WATCH the VIDEO of June Richmond With Roy Milton And His Band performing in "Hey Lawdy Mama" in MP4 format.
(Will open in a new window)

Above Left: Label image for Decca 4405 A, recorded on July 14, 1942, but not released until 1943.

Above Right: Photo of June Richmond circa 1946. Harry Revel is composer of some of the songs that June recorded.

LISTEN (Windows Media Player): [Audio restoration by Dave Saviet.]
"Hey Lawdy Mama" - Andy Kirk And His Clouds Of Joy (Vocal By June Richmond) - Decca 4405 A - 1943.



Roy Milton started Roy Milton Records in 1946. The first release features a picture of him on the label. Roy Milton Records later went full picture label.


Above: Label images for Roy Milton 101/102, released in 1946. This record was also issued on a full picture label.
Above: Label image for Roy Milton 1-10 A, released in 1946.

LISTEN (Windows Media Player): [Audio restoration by Dave Saviet.]
1. "It Never Should Have Been This Way" - Roy Milton And His Solid Senders - Roy Milton 101 - 1946.
2. "Red Light" - Roy Milton And His Solid Senders (Vocal Ensemble) - Roy Milton 102 - 1946.
3. "Rainey Day Confession Blues" - Roy Milton - Roy Milton 1-10 A - 1946.

ALL THREE SONGS played in sequence.

Above Left: THE BILLBOARD, July 19, 1947. All of the sides shown in this clipping are featured below.

Above Right: An early photo of Roy Milton And His Swing Band. Standing at the piano is Camille Howard. Second from the top at right is David Robinson. [NOTE: This photo is courtesy of Paul Ressler.]

Last week, the Roy Milton Recording Company dissolved its existence. The entire personnel and staff of the old Roy Milton Record Company made a change to the new banner of the Miltone Label.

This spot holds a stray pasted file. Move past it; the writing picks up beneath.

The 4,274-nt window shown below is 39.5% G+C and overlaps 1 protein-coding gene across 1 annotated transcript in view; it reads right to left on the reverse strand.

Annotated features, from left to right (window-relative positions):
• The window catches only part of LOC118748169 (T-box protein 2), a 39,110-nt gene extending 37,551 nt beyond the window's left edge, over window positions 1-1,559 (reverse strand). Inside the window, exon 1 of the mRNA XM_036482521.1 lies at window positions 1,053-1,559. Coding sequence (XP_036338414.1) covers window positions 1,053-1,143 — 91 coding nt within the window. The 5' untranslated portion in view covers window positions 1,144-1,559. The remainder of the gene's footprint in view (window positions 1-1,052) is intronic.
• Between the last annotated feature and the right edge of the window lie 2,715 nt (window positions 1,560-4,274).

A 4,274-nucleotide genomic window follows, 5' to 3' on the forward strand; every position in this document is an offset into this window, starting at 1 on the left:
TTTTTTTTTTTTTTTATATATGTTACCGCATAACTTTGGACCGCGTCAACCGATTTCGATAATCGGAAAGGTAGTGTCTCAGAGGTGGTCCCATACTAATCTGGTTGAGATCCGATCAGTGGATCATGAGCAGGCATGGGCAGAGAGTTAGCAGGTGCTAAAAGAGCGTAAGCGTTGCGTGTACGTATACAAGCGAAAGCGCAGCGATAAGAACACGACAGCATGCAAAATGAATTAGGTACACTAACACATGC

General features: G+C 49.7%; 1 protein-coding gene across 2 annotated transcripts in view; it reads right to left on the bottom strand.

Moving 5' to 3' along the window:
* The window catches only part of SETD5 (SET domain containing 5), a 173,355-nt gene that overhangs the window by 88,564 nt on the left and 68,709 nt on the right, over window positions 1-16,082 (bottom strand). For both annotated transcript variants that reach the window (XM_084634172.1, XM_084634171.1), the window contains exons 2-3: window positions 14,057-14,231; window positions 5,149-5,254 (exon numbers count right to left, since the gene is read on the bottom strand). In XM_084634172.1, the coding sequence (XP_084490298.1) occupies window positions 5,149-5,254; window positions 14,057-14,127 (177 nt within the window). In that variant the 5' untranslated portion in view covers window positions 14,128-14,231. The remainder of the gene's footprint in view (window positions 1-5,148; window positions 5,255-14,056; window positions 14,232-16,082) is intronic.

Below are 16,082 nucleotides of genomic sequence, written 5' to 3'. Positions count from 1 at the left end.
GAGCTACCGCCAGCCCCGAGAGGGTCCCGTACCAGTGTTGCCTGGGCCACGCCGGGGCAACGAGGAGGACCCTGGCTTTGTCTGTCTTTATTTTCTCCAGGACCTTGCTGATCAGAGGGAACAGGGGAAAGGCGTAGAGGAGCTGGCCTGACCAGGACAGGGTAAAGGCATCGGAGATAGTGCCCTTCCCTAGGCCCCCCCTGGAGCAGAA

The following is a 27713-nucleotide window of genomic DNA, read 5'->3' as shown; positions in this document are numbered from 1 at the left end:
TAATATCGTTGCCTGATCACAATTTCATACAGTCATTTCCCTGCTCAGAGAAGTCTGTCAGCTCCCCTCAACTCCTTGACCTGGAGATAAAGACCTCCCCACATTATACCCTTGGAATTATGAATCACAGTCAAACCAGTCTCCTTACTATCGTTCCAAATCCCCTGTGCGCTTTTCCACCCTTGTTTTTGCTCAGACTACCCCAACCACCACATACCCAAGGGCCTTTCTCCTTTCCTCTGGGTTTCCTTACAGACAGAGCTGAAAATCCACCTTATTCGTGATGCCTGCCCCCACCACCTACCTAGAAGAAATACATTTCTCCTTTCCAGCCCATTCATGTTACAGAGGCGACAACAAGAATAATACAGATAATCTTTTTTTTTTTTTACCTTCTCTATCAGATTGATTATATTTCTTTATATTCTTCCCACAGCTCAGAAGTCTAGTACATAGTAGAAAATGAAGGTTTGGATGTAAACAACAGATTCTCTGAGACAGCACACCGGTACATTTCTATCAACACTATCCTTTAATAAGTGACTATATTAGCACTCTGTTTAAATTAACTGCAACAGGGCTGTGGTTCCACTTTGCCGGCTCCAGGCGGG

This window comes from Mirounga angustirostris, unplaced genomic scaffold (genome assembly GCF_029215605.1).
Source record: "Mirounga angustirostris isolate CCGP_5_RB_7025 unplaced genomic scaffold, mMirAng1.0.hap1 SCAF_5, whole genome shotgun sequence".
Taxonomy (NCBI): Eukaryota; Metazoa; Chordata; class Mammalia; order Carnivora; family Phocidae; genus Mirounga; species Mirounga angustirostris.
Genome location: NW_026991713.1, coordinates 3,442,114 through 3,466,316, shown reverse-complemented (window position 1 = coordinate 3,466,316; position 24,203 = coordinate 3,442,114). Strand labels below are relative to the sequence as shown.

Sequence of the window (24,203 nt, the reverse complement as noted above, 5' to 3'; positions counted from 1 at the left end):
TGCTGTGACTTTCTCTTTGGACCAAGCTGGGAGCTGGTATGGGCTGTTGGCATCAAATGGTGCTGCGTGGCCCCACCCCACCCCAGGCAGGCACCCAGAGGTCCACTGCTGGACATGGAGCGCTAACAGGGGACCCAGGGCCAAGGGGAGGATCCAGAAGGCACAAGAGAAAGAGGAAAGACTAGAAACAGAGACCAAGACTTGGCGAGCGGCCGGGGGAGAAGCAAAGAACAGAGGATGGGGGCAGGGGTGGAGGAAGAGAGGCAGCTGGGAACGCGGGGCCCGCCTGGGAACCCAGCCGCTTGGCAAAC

The change was made with practically no interruptions and little notice other than a brief speech to the office and plant workers from War Perkins, general manager of the company.

The dissention in the Roy Milton Record Company started last november, when War Perkins flew to Detroit, Mich., to settle a misunderstanding between some of the members of the band and Roy Milton. Perkins stated that at that time Milton demanded a larger percentage of the net profits from the Roy Milton Record Company and more recently requested a big slice of Day Distributing Company and California Pressing Company profits.

Perkins stated further that he and his partner flatly refused Milton's requests on the grounds that Milton was practically unknown when he started making recordings of his band and that in less time than four months they had taken Milton from a cocktail bar in Los Angeles and built his name up to one of the nation's best known combos.

Perkins emphasized heavily that Roy Milton had made statements to the effect that he dismissed three members of the band, but to the contrary, the "power-house" members of the band, namely David Robinson, Lorenzo (Buddy) Floyd, and Caughy Roberts became disatisfied with Roy Milton and Ben Waller's business deals.
(NOTE: Ben Waller was Roy Milton's personal manager.)

....These band members claimed Roy Milton received twice the amount that he formerly received from weekly engagements, but their increases were less than eight percent per month. Milton contended that the public was interested mainly in his name and not so much in the members of the band. ....The three "power-house" members of the band handed in their "Notices to Quit".
(NOTE: That left three band members, Roy Milton, Camille Howard, and Hosea Sapp.)

Perkins further stated that even though he and his partner, William O. Reed, are not owners of the Miltone label, the same has an excellent personnel of artists, including the outstanding artists formerly owned by the Roy Milton Record Company, plus a number of new artists, such as Jimmie Grissom, 19-year-old singing star and nephew of Dan Grissom, Vivian Green, The Big Three, King Kolax and Band, The Miltones, the original Solid Senders, and eight spiritual quartets.

At the present time Roy Milton has been restrained from recording and the Specialty Record Company from selling any Roy Milton records....